Mónica Taher’s FICO Scores.
Improving a low credit takes time and there really are no immediate fixes. Since quick fixes will likely cause more harm than good, it is wise to take any advice claiming to improve your credit score overnight with a grain of salt. This is because you don’t actually rebuild your credit score but rather you rebuild your credit history which will eventually be reflected in your credit score. How long this process will take depends mostly on the reasons behind the lower score. Most changes in credit scores are due to a negative addition to your credit report, such as a delinquent payment or a bill that has been sent to collections. These factors will continue to affect your credit score until they reach a certain point.
The best way to rebuild your credit is to manage it responsibly over time. Your payment history makes up 35 percent of your total score so perhaps the best suggestion is to simply pay your bills on time. If this isn’t something you have been doing already, then repairing your credit history is crucial to seeing any improvement in your credit score. Below are 5 tips that can help you move your score in the right direction:
- Make arrangements with creditors
While you can’t pretend that lapses in payment history don’t exist, you can ask creditors to remove from your report any debt that went to collections. A good way to go about this might be by offering to pay off the remaining balance if the creditor will remove the default from your account altogether. However, make sure this is agreed to in writing before making any payments. It is also an option to write a goodwill letter requesting that late payments be removed from your credit report. If you were previously a good customer until something like unemployment or illness interrupted payments, emphasizing this may make creditors more inclined to remove negative history from your credit report.
- Under-use your credit cards
Your credit utilization ratio is discovered by dividing the total outstanding balance by the credit limit on the account. So if you owe $500 on a credit card that has a limit of $1,000, this gives you a credit ratio of 50 percent. Ideally, this ratio should be no higher than 30 percent. Even if you pay your balance in full every month, if your utilization rate is high then it appears you are maxing out your limit and will be reflected in your credit report.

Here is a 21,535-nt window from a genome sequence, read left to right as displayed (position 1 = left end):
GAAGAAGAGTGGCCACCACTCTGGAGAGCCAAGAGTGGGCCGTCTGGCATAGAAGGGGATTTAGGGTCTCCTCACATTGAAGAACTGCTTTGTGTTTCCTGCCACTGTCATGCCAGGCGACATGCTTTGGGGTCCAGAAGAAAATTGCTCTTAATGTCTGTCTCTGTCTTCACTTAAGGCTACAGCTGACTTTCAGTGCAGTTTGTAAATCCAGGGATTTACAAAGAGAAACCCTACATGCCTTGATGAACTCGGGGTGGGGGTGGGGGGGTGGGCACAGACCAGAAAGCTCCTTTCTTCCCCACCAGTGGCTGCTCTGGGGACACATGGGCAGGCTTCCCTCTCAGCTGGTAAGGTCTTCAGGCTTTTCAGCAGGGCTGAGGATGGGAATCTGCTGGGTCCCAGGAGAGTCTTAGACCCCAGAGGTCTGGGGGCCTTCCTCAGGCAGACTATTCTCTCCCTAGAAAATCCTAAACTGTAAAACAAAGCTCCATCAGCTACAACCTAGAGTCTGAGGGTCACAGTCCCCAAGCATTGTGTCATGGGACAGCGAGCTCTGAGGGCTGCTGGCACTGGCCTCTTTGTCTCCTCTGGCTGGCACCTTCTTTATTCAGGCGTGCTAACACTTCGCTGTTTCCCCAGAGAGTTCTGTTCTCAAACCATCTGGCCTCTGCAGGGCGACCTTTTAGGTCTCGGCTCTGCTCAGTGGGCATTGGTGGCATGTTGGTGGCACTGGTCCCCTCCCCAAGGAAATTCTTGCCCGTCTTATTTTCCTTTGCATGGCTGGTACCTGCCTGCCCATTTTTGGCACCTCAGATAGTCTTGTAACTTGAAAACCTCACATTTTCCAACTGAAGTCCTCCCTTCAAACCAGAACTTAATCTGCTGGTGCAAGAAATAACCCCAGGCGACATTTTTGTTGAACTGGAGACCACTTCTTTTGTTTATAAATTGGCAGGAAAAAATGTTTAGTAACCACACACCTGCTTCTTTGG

- Become an authorized user
Ask a friend or family member if you can be added as an authorized user to their existing account. You will receive your own card that is linked to the main account holder and can make purchases and payments but no significant changes to the account. An important point to keep in mind about becoming an authorized user is that the main cardholder is responsible for all the charges. So if you don’t pay your bills, that person’s credit is at risk.
- Don’t close credit cards
Credit cards with available balances will mostly likely improve your score by lowering your credit utilization ratio. 10 percent of your credit score is based on the different types of credit you have so hanging onto a credit card with a low balance will raise your overall score. This is especially important if it is your only active credit card. It is also a bad idea to close out old credit cards because this shortens your credit history. It won’t impact your score immediately but when the credit card eventually falls off your report you may see a sudden drop in your credit score.
- Pay credit cards twice a month
Even if you are paying off your credit card every month, using too much of your available credit can hurt your credit report because it appears you are maxing out your card. Instead of paying your card off in full, make two separate payments — one payment just before the closing date and the second payment right before the payment is due. This will ensure that your overall balance appears lower and that you won’t pay interest or late fees. Did you miss my post on How You Can Profit From The Strength Of Our Dollar? You can read it here!